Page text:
Karlsruher Institut für Technologie (KIT) researchers and of two Helmholtz platforms – Helmholtz Imaging at the German Cancer Research Center (DKFZ) and Helmholtz AI -have succeeded in finding a way to predict the quality of the perovskite layers and consequently that of the resulting solar cells when assisted by machine learning. The new methods in artificial intelligence (AI), make it possible to assess their quality from variations in light emission during the manufacturing process.
Tandem solar cells based on perovskite semiconductors convert sunlight to electricity more efficiently than conventional silicon solar cells. In order to make this technology ready for the market, further improvements with regard to stability and manufacturing processes are required.
For example perovskite tandem solar cells combine a perovskite solar cell with a conventional solar cell based on silicon. These cells are considered a next-generation technology: They boast an efficiency currently to more than 33 percent, which is much higher than that of conventional silicon solar cells. Moreover, they use inexpensive raw materials and are easily manufactured.
To achieve this level of efficiency, an extremely thin high-grade perovskite layer, whose thickness is only a fraction of that of human hair, has to be produced.
Tenure-track professor Ulrich W. Paetzold who conducts research at the Institute of Microstructure Technology and the Light Technology Institute of KIT said, “Manufacturing these high-grade, multi-crystalline thin layers without any deficiencies or holes using low-cost and scalable methods is one of the biggest challenges.”
Even under apparently perfect lab conditions, there may be unknown factors that cause variations in semiconductor layer quality: “This drawback eventually prevents a quick start of industrial-scale production of these highly efficient solar cells, which are needed so badly for the energy turnaround,” explained Paetzold.
AI Finds Hidden Signs of Effective Coating
To find the factors that influence coating, an interdisciplinary team consisting of the perovskite solar cell experts of KIT has joined forces with specialists for Machine Learning and Explainable Artificial Intelligence (XAI) of Helmholtz Imaging and Helmholtz AI at the DKFZ in Heidelberg.
The researchers developed AI methods that train and analyze neural networks using a huge dataset. This dataset includes video recordings that show the photoluminescence of the thin perovskite layers during the manufacturing process.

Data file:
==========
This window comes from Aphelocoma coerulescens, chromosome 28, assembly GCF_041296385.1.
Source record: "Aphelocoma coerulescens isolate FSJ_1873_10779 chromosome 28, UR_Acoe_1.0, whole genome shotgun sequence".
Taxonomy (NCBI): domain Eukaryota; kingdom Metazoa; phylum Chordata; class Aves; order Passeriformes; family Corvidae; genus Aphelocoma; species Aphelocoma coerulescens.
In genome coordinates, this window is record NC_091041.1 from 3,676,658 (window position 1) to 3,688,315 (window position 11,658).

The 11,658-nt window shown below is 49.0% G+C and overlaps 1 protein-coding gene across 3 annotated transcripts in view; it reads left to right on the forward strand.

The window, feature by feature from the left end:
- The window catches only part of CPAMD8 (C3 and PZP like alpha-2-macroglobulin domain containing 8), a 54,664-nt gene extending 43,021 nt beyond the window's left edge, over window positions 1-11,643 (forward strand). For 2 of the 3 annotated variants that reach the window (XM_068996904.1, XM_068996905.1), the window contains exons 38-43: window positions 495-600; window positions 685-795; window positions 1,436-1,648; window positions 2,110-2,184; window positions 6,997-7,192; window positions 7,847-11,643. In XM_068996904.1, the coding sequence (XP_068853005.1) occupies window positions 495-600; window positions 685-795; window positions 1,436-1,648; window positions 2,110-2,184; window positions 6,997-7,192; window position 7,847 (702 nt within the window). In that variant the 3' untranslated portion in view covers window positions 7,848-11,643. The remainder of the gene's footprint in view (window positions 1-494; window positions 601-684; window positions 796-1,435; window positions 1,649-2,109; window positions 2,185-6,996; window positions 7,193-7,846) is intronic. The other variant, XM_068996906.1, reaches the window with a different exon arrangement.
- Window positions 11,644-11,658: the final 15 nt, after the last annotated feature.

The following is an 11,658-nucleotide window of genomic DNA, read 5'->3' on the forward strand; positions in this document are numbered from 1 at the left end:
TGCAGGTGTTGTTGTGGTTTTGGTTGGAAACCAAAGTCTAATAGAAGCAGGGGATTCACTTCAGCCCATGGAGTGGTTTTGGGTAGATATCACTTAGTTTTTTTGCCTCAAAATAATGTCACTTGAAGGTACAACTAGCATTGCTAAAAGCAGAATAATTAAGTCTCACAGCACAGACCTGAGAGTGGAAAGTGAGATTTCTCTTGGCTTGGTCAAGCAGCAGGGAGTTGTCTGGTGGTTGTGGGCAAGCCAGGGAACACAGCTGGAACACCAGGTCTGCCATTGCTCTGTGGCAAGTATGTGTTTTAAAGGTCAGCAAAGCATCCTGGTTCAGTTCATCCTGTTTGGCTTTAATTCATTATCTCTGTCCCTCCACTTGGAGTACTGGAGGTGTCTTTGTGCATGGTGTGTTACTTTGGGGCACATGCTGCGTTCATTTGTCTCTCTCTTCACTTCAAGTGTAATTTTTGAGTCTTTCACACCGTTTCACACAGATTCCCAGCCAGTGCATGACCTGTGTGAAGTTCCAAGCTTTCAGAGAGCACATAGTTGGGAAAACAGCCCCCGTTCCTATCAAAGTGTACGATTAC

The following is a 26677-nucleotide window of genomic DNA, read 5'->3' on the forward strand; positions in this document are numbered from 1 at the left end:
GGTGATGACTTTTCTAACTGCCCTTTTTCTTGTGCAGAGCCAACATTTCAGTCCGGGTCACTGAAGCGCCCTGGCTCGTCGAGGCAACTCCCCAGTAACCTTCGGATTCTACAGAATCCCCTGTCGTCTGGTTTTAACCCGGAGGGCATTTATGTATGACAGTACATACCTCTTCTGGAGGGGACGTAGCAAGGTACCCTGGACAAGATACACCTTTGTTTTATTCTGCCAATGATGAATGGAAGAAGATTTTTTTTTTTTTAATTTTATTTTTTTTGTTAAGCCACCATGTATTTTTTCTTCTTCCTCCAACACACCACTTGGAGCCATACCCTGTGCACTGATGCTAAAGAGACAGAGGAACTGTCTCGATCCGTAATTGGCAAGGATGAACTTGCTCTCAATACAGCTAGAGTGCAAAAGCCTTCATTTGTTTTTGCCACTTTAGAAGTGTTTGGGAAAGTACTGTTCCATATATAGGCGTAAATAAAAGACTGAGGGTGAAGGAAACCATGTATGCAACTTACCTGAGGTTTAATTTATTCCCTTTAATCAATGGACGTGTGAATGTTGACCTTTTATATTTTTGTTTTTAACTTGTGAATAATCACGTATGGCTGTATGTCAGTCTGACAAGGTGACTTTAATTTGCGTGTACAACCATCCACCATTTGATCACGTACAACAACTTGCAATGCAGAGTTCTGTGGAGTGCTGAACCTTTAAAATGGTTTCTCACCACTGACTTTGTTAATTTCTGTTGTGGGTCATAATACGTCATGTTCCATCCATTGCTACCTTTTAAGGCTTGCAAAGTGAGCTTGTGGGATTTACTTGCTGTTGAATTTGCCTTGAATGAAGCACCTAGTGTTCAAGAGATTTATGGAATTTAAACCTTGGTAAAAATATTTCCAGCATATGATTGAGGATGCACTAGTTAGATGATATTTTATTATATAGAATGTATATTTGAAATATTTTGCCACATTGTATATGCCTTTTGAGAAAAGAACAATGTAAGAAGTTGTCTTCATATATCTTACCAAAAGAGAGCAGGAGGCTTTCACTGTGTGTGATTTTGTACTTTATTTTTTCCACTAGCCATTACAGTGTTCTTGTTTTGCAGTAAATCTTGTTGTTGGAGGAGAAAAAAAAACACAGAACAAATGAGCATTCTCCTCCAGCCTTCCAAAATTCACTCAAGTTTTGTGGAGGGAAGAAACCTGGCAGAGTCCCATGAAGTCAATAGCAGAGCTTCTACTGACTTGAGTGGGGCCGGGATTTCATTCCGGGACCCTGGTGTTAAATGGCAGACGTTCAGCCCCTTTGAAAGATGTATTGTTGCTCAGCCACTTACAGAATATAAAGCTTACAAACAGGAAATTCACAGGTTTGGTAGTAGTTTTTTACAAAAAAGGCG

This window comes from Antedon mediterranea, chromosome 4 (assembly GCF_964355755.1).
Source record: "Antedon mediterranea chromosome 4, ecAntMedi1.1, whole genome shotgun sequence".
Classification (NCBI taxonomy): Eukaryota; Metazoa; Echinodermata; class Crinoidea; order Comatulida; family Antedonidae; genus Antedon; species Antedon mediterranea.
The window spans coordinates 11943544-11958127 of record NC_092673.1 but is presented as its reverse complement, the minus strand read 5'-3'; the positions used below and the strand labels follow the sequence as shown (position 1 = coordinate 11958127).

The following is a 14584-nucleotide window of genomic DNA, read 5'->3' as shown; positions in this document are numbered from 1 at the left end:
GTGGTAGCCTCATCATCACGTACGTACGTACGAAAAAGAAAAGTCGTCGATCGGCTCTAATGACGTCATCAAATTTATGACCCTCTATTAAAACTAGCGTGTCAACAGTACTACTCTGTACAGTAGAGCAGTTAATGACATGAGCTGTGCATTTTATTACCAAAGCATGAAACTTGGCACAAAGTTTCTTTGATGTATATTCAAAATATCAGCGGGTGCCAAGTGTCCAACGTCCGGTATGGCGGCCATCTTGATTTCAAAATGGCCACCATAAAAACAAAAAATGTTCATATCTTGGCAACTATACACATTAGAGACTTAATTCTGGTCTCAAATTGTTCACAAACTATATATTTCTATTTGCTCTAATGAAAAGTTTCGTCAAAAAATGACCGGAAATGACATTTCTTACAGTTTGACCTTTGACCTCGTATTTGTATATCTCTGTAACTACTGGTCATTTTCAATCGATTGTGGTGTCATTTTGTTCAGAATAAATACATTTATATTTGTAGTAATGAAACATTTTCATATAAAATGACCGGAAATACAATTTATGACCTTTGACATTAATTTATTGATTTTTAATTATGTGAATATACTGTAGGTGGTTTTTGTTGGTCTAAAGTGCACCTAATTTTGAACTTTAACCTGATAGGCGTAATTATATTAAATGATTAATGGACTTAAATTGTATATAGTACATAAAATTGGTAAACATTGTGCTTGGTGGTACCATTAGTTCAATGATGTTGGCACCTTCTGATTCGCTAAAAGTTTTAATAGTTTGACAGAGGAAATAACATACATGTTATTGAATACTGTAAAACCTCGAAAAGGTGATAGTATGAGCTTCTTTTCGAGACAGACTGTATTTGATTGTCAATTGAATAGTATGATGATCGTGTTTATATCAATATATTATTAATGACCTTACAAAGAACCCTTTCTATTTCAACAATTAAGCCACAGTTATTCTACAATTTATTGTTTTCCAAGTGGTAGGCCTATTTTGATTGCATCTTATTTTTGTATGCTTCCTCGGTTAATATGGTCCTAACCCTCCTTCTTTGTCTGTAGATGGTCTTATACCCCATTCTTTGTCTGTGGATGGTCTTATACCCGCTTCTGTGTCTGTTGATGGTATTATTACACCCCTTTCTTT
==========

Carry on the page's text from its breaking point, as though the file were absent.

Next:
Photoluminescence refers to the radiant emission of the semiconductor layers that have been excited by an external light source.
Lukas Klein and Sebastian Ziegler from Helmholtz Imaging at the DKFZ explained, “Since even experts could not see anything particular on the thin layers, the idea was born to train an AI system for Machine Learning (Deep Learning) to detect hidden signs of good or poor coating from the millions of data items on the videos.”
To filter and analyze the widely scattered indications output by the Deep Learning AI system, the researchers subsequently relied on methods of Explainable Artificial Intelligence.
A Blueprint for Follow-Up Research
The researchers found out experimentally that the photoluminescence varies during production and that this phenomenon has an influence on the coating quality.
“Key to our work was the targeted use of XAI methods to see which factors have to be changed to obtain a high-grade solar cell,” Klein and Ziegler said. This is not the usual approach. In most cases, XAI is only used as a kind of guardrail to avoid mistakes when building AI models. “This is a change of paradigm: Gaining highly relevant insights in materials science in such a systematic way is a totally new experience.”
It was indeed the conclusion drawn from the photoluminescence variation that enabled the researchers to take the next step. After the neural networks had been trained accordingly, the AI was able to predict whether each solar cell would achieve a low or a high level of efficiency based on which variation of light emission occurred at what point in the manufacturing process.
“These are extremely exciting results,” emphasized Ulrich W. Paetzold. “Thanks to the combined use of AI, we have a solid clue and know which parameters need to be changed in the first place to improve production. Now we are able to conduct our experiments in a more targeted way and are no longer forced to look blindfolded for the needle in a haystack. This is a blueprint for follow-up research that also applies to many other aspects of energy research and materials science.”
While this research was in the solar energy field one can be sure that other manufacturing fields will be looking into how AI can be used to improve production, processes, quality, competitiveness, and profitability.
Its the social engineering fields that has thoughtful folks intensely suspicious about where AI is going to go. There are already calls for “regulation” by bureaucrats some think to be experts in a field where there are not any real experienced experts just yet.
There are sure to be some good things come from AI. There is also a very real possibility there will be things more terrible possible than anyone has imagined and maybe even engaged by people with evil thoughts in their minds.
Time will tell – That’s a certainty.
By Brian Westenhaus via New Energy and Fuel
More Top Reads From Oilprice.com:
- U.S. Thermal Coal Finds New Life Overseas
- Global Steel Markets Navigate Through Turbulence and Transition
- New Study Reveals Greenwashing as Key Obstacle for ESG Funds